When asked if we’d like to have more self-control, most of us would raise our hands. We can all recall moments when we succumbed to temptation or lacked the willpower to act when we knew we should be doing the exact opposite.
We gradually lose our edge as we go through our hectic routines; we become tired and our focus wanders; motivation plummets, and we no longer have the strength to resist terrible judgments.
This is Referred To As Ego Depletion.
The term “ego” was popularised by Sigmund Freud. He felt that the ego was in charge of keeping the id, a more basic and unconscious entity, from making impetuous demands. The ego would sometimes have power over the id, while the id would sometimes have the upper hand.
When the ego is depleted, the impulsive id has a better chance of winning.
The Marshmallow Must Be Resisted
Walter Mischel demonstrated that differences between persons begin early in one of the most well-known experiments on self-control.
He made the kids choose between an enticing marshmallow right now or two if they could wait 15 minutes. The persuasiveness of the id was naturally enhanced by children sitting in front of tasty treats.
This study was notable not because it revealed a difference in children’s willpower, but because those who were able to stop themselves went on to live more academically successful lives.
Another study, completed in New Zealand in 2010, tracked 1,000 people for 32 years, starting from birth. During this time, the researchers obtained data on the subjects’ willpower, both self-reported and observed.
Those who had more self-control later in life were happier, healthier, and wealthier, regardless of intelligence, color, or socioeconomic class.
Researchers found that self-control was the only personality attribute that predicted a student’s grade-point average when they compared their grades to almost three dozen personality qualities.
Willpower Exercises by Roy Baumeister
Baumeister is a self-control expert and the author of the book ‘Willpower: Rediscovering the Greatest Human Strength.’ He discovered the similarity between willpower and a muscle throughout his research.
Just like performing too many pushups causes you to lose the ability to lift your arms, having to control your impulsiveness causes you to lose the ability to do so. However, the more you practice, the more powerful you will become.
Taking a brief infusion of glucose might also provide a temporary physical or mental boost, which can help you resist the temptation to give in.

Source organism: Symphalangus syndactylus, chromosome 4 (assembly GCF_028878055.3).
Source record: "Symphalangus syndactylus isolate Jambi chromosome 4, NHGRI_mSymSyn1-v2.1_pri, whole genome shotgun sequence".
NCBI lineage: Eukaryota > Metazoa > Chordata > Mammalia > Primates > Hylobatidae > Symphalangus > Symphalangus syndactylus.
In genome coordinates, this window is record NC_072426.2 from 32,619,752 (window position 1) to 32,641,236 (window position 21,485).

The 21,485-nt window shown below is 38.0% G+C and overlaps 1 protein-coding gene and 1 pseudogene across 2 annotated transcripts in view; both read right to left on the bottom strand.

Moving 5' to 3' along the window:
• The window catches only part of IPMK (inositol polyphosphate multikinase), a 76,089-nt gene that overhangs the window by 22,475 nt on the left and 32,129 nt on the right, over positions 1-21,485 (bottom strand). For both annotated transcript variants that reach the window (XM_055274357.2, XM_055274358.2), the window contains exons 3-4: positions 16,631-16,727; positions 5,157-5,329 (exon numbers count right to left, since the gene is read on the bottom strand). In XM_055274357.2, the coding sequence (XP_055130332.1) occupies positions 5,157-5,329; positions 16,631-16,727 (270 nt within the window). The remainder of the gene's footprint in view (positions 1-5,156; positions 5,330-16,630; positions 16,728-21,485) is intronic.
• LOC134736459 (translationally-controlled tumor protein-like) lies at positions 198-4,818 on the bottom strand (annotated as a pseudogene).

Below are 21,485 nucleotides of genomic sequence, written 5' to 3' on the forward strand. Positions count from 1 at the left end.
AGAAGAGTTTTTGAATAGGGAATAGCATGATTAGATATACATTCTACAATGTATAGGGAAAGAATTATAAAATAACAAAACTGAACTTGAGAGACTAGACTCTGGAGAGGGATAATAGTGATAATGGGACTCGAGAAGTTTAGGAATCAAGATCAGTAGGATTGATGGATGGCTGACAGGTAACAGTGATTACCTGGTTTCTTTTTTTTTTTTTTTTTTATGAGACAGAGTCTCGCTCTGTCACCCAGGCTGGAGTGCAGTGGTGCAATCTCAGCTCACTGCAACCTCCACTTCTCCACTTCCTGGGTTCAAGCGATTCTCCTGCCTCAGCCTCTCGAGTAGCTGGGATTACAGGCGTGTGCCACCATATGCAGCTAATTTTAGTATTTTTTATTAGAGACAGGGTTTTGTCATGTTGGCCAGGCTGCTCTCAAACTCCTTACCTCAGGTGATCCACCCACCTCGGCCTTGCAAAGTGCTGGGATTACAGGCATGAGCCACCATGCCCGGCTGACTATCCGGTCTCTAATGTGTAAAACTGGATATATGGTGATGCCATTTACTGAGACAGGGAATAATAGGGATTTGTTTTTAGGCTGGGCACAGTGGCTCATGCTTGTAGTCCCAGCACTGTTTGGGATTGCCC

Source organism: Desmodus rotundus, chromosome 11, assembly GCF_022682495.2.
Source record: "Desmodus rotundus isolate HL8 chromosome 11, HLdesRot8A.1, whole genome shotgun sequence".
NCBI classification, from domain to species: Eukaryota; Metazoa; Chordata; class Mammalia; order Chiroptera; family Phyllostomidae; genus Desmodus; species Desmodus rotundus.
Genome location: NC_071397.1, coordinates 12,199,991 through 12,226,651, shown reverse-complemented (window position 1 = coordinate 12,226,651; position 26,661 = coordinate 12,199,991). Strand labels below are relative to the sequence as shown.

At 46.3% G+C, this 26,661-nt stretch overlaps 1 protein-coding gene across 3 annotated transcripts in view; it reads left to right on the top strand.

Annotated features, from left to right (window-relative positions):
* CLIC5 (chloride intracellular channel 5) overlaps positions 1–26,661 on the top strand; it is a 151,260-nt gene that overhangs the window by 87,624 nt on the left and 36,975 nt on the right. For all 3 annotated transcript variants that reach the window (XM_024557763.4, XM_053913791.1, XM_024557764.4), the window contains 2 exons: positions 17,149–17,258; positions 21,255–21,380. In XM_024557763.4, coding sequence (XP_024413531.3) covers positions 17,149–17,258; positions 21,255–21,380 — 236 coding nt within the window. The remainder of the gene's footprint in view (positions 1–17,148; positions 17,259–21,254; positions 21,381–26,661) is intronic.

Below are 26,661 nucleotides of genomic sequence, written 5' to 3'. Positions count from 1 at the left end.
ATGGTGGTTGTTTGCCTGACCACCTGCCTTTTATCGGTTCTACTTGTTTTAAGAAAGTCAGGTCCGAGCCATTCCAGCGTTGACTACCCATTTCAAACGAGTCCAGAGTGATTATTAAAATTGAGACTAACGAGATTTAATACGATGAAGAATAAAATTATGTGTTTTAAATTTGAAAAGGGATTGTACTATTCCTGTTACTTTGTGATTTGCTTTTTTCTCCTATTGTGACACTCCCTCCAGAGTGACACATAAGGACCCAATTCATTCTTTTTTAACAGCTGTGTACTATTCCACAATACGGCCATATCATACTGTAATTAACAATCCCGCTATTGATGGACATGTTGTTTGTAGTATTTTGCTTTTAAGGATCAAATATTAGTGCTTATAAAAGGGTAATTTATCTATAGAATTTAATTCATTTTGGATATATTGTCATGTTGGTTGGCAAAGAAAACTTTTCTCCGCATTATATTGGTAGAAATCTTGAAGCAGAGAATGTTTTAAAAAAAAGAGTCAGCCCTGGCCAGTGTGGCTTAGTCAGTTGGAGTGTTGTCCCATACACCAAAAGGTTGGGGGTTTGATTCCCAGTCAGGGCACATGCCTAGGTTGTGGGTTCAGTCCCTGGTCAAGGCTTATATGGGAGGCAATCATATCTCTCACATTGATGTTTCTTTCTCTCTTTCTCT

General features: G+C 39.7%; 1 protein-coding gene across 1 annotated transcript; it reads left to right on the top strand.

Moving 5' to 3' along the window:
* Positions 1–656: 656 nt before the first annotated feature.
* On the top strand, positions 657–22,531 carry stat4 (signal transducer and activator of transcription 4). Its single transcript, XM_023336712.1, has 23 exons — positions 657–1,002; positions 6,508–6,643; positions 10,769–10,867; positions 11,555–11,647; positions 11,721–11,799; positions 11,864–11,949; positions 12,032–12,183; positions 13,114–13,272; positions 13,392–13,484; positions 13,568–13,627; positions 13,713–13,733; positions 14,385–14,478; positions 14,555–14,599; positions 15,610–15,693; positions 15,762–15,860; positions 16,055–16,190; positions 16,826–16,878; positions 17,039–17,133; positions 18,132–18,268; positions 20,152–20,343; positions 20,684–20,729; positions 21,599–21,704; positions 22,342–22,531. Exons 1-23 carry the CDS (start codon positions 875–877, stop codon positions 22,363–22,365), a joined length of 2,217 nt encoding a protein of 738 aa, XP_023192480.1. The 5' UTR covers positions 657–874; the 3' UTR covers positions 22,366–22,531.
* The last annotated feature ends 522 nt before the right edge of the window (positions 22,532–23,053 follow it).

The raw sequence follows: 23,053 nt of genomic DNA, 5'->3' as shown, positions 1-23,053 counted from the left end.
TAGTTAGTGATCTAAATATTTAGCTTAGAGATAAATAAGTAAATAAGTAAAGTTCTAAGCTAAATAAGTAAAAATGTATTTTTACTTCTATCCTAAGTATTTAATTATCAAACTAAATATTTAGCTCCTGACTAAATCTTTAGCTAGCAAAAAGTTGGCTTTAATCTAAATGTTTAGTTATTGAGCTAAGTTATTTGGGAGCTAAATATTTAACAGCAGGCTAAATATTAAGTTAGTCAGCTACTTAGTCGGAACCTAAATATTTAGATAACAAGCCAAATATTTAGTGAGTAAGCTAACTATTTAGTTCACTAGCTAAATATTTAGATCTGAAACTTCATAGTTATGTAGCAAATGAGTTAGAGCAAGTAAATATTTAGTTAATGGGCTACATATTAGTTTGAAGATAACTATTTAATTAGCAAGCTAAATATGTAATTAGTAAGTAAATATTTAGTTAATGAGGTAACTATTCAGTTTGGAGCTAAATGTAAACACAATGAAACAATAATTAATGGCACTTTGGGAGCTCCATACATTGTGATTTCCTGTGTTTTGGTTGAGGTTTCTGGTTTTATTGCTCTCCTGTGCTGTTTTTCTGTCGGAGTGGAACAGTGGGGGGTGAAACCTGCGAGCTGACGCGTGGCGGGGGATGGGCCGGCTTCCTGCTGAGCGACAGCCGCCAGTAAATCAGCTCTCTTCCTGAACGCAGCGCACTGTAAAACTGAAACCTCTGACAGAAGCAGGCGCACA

This is where the resemblances stop. Instead of depleting a reservoir of energy, Michael Inzlicht and Brandon Schmeichel argue that the loss of willpower is caused by a shift in motivation, attention, and emotion.
They discovered that providing an incentive — the fact that their effort would contribute to Alzheimer’s research — was enough to inspire individuals beyond the ego-depleted control group.
There’s also the theory that our lack of self-control stems from how we frame the problem: “I’ve been good all day, worked hard, went to the gym, I deserve that piece of cake, I’ve earned it.”
If our attitude is what determines our level of self-control, changing the way we look at our activities and changing the way we think could lead to limitless self-control.
There Is No End in Sight
By comparing two sets of individuals, Veronika Job, Carol Dweck, and Gregory Walton aimed to investigate this possibility. One group believed they had a finite amount of willpower, whereas the other claimed there was no such limit.
They discovered that those who believed there was no limit to their willpower showed no evidence of ego depletion, whereas those who believed there was a limit to their willpower experienced the usual effects.
Our self-theories appear to dictate how we will be affected by weariness, and if willpower is a significant predictor of future success, it makes a compelling case for changing our mental models.
It’s easier said than done, though. Because our lives are so full of habits, both physical and mental, changing the way we think about and react to ego depletion is analogous to quitting a bad habit.
The most effective approach to achieve this is to replace it with a more beneficial habit.
Restraint may not increase your self-control in the same way that exercise does, but it may assist you in shifting your thinking from “I can’t do this” to “I can do anything.”
Megan Oates and Ken Cheng discovered that using willpower in one area boosts it in all others. Students who were forced to participate in an exercise program or taught how to handle their money scored better in other areas, such as smoking and drinking less and studying more.
Over time, your negative behaviors and restricted view of willpower will be replaced by good ones and an unwavering ability to control your impulsivity. What do you think of your determination? Do you think it’ll go on forever?